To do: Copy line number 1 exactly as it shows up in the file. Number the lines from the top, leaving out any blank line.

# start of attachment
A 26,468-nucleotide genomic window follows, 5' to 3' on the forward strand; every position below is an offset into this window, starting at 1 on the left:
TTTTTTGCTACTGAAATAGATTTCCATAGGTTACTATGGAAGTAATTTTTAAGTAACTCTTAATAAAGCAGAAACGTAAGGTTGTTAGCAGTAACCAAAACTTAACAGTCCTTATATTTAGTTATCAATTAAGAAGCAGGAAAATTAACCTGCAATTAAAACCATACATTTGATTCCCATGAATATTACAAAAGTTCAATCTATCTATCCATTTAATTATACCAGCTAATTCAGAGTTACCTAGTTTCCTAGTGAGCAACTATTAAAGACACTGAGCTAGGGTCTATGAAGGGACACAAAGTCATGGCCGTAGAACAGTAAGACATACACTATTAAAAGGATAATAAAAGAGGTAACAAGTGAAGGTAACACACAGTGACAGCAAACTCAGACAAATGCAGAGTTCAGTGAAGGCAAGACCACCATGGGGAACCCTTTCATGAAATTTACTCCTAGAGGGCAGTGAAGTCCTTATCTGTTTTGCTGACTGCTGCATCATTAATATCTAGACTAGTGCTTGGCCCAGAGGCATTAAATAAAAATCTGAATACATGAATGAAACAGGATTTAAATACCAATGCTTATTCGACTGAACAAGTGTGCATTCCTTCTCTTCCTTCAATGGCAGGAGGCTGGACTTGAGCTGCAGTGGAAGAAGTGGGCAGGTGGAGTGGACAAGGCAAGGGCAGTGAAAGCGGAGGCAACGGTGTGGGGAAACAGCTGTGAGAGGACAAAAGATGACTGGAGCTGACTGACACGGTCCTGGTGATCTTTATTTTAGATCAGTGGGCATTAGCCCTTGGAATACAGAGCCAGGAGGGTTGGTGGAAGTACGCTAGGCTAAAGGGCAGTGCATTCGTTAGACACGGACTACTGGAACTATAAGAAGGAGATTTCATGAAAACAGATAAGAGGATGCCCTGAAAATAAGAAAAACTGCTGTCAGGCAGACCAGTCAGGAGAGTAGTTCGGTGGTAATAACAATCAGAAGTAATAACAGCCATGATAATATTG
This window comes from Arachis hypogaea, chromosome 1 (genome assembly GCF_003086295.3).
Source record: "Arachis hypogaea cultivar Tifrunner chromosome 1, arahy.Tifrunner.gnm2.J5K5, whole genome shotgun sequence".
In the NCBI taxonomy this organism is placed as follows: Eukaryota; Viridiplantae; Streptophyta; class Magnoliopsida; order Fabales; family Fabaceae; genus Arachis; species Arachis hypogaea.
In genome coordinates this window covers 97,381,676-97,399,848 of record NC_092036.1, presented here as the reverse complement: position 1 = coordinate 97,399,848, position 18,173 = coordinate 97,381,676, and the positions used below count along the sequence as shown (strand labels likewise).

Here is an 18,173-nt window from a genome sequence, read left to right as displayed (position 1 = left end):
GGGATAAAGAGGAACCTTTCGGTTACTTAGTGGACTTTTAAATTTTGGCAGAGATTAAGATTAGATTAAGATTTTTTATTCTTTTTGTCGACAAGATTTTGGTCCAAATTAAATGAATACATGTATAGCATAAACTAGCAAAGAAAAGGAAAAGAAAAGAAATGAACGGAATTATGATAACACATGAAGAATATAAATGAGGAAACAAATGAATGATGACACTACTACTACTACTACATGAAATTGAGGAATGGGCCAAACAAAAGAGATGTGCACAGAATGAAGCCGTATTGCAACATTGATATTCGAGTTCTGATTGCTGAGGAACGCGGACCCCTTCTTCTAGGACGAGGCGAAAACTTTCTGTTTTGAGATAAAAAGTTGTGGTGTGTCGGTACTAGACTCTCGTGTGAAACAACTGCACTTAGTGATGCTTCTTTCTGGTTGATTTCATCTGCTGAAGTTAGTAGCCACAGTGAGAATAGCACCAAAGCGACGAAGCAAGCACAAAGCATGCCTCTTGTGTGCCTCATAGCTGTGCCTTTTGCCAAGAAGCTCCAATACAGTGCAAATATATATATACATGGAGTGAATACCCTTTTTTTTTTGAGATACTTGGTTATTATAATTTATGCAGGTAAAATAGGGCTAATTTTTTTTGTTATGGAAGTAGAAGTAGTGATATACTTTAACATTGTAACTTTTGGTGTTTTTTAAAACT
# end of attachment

A 26,468-nucleotide genomic window follows, 5' to 3' on the forward strand; every position below is an offset into this window, starting at 1 on the left: